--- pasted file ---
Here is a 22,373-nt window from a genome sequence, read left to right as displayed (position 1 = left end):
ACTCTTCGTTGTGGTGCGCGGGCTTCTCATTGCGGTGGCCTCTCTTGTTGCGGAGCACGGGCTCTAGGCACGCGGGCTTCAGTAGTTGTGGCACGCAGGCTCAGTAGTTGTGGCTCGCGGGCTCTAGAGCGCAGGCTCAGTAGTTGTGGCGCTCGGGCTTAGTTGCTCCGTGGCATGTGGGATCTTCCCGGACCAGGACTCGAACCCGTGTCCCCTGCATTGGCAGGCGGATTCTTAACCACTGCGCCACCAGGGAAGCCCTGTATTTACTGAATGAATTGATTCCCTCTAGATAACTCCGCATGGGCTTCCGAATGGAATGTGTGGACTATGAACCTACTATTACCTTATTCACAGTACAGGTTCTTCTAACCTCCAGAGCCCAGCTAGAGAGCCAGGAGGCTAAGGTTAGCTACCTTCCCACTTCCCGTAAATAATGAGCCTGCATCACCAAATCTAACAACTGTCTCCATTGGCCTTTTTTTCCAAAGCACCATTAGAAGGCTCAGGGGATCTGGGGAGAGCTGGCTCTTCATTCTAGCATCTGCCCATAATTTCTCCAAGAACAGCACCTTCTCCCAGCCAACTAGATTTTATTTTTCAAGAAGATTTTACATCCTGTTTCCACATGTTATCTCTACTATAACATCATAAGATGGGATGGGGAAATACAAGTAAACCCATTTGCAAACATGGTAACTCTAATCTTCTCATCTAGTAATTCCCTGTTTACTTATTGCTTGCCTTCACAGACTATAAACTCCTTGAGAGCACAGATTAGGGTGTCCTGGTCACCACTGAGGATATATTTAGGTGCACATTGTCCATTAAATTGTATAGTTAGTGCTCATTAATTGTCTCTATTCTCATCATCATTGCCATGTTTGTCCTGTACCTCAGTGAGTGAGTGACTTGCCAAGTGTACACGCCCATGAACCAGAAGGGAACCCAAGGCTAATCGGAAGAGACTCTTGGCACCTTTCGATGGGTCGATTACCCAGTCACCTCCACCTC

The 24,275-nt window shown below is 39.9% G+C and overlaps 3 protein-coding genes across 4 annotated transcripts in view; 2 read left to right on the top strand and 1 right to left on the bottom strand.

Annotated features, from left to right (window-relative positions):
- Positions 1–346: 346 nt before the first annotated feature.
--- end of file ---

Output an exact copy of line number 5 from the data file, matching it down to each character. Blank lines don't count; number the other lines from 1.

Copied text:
- Positions 1–346: 346 nt before the first annotated feature.